Photo Post: The Gothic Cathedral of Burgos, Spain

Burgos Cathedral
The cimborrio in the transept

Sitting at the top of my travel hitlist for this school year was the north-central Spanish city of Burgos, one of the major stops along the Camino de Santiago’s popular French Route. Although it’s five hours away from Santiago by car and close to approximately zero major airports, I was still determined to swing by this provincial capital, if only to check out its World Heritage-listed Gothic cathedral.

Back in early December an opportunity to visit Burgos finally presented itself to me: I would take the day train out here before transferring to a bus on my way to Logroño to visit my friend Mike. I’ll be talking more on the region of La Rioja in the days to come, but safe to say I was delighted to explore what is now one of my top ten favorite cathedrals in Spain.

Burgos Cathedral
West façade

Tourism boards love to brag that Burgos’s cathedral is the only one in all of Spain to be declared a World Heritage Site on its own, unlike many others (e.g., Santiago, Córdoba, Salamanca) that form part of a larger protected old town). I’m not sure if this means the cathedral is simply outstanding, or that the rest of Burgos’s old town wasn’t worth declaring as a World Heritage Site…but I digress.

The cathedral was built between 1221 and 1260 in what was then called simply the “French Style.” Inspired by designs from the other side of the Pyrenees Mountains, French Gothic architecture slowly made its way across the Camino de Santiago and influenced both the cathedral here in Burgos and further west in León, whose cathedral wows visitors with wall-to-wall stained glass.

Burgos Cathedral
Presentación Chapel

This church is a riot of spiky spires and towers, pointy arches, four-leaf clovers, and flowery vaulted ceilings. Apart from lamenting a set of three bland Neoclassical portals that tragically replaced the original Gothic entrances on the west façade, I really enjoyed strolling around the cathedral, in awe of the expertly-restored interior that gleamed in clean white stone. Several walk-in side chapels budded off from the sides, and the pleasant, Hogwarts-style cloister had not one but two floors. The Papamoscas was a lot of fun: a giant cuckoo-clock-style puppet who pops out of the wall to ring a bell and announce the time!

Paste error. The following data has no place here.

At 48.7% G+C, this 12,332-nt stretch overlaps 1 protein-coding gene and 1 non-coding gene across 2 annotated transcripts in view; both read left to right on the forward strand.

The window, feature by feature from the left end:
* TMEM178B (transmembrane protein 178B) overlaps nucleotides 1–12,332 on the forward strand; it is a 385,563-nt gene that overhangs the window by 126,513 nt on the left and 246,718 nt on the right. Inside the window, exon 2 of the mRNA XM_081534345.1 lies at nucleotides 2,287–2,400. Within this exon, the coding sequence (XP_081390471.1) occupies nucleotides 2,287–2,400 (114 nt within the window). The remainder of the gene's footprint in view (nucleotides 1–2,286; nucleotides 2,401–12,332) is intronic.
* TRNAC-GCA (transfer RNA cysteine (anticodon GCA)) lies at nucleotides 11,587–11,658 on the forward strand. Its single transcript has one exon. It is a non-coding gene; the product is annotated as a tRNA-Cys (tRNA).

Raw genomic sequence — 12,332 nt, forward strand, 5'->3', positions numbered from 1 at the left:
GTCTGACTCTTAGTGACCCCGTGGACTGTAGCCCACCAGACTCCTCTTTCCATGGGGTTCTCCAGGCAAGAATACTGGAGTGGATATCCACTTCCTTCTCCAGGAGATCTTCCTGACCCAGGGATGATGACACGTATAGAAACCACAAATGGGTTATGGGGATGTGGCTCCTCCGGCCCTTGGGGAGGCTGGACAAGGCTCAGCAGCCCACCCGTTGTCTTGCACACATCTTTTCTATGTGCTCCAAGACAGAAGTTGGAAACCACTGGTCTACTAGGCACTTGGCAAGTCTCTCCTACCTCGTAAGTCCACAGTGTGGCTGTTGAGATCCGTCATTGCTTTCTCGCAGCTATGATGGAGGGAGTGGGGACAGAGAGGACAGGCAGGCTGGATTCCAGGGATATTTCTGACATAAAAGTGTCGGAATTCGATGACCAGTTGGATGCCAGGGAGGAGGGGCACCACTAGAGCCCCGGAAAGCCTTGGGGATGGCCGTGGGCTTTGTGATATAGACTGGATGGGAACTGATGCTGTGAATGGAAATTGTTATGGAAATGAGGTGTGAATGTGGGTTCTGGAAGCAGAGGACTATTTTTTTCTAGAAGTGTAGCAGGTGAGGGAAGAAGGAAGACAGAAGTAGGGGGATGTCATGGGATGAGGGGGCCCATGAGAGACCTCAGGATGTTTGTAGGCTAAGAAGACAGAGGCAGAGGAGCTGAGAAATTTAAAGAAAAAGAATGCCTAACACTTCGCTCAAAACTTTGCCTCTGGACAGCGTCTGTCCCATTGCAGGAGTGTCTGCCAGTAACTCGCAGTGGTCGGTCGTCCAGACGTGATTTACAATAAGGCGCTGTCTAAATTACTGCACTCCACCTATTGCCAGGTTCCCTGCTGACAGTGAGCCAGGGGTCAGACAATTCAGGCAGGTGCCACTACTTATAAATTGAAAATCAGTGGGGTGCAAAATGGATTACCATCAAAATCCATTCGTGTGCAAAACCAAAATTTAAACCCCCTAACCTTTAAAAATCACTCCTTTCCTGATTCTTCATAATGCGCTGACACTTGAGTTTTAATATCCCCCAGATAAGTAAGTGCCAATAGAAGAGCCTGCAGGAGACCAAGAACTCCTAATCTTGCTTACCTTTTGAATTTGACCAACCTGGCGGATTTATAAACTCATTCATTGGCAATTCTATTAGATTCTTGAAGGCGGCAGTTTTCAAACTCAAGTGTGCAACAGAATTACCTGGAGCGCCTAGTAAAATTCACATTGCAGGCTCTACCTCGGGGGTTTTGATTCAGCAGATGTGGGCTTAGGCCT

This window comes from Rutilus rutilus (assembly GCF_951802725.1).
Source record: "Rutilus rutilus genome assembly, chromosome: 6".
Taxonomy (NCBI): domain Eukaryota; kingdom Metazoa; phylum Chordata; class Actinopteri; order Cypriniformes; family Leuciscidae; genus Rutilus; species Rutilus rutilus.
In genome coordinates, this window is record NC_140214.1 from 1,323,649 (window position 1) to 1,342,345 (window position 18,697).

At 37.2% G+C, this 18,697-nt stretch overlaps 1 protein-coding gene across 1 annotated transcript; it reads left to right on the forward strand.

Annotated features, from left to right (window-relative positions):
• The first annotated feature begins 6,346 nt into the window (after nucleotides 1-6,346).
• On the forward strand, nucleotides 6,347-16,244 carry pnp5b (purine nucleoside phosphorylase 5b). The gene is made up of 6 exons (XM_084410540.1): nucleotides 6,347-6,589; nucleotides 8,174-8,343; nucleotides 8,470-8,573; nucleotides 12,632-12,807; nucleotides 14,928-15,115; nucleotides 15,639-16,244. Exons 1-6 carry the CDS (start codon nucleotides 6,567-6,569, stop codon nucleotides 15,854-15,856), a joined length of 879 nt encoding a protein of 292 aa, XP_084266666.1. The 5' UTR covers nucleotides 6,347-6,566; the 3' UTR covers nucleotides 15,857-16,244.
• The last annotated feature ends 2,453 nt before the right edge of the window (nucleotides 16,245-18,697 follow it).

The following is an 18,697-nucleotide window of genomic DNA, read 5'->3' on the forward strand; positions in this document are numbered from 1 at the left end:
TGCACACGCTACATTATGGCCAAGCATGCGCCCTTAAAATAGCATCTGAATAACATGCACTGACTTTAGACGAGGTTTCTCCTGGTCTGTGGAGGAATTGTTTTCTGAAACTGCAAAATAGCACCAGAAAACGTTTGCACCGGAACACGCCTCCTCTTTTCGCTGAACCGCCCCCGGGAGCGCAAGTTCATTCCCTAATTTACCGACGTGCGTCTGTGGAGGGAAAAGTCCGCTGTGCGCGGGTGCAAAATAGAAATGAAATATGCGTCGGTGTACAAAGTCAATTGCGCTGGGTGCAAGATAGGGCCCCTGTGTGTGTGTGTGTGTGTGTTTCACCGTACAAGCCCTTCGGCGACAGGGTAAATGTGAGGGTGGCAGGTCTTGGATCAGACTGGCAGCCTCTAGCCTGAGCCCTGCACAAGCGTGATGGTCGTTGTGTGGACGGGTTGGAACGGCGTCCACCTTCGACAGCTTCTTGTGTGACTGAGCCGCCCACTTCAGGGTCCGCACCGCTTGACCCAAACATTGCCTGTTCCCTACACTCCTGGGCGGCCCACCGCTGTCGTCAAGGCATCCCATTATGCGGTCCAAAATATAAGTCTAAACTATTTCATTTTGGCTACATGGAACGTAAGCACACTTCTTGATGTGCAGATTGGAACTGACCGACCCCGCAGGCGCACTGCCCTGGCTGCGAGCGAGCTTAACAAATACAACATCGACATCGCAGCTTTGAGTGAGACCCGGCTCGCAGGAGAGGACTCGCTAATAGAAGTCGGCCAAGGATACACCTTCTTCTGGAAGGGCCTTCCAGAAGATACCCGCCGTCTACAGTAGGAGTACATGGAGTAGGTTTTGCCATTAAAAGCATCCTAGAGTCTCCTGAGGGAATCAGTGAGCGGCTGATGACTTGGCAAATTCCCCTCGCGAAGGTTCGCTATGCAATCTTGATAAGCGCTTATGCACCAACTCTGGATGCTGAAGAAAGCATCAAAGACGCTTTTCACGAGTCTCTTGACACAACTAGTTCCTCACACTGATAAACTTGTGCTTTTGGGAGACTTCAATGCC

Burgos Cathedral
Condestable Chapel

But you can find pointy arches, dusty gold Baroque altarpieces, and weeping virgins at any old cathedral. What made the one in Burgos really stand out in my memory was its stunning collection of domes. The octagonal roof in the Presentación Chapel felt like a crown fit for an elven queen, as silvery light poured in from the flower-shaped windows in the ceiling. The Condestable Chapel’s eight-pointed star opened up to let undulating blue light into the sanctuary via dizzying, trippy windows.

And the star (ahem) of the show was the cimborrio over the high altar, a huge “lantern” with two stories of slender windows. The cimborrio was topped with an intricate screen of windows supported by a Mudéjar-style starry vaults; it felt like I was looking directly into heaven above.

Burgos Cathedral
In the transept

What was your favorite photo from this post? What is your favorite Gothic cathedral? Tell me below in the comments section!

Burgos, December 4th, 2014

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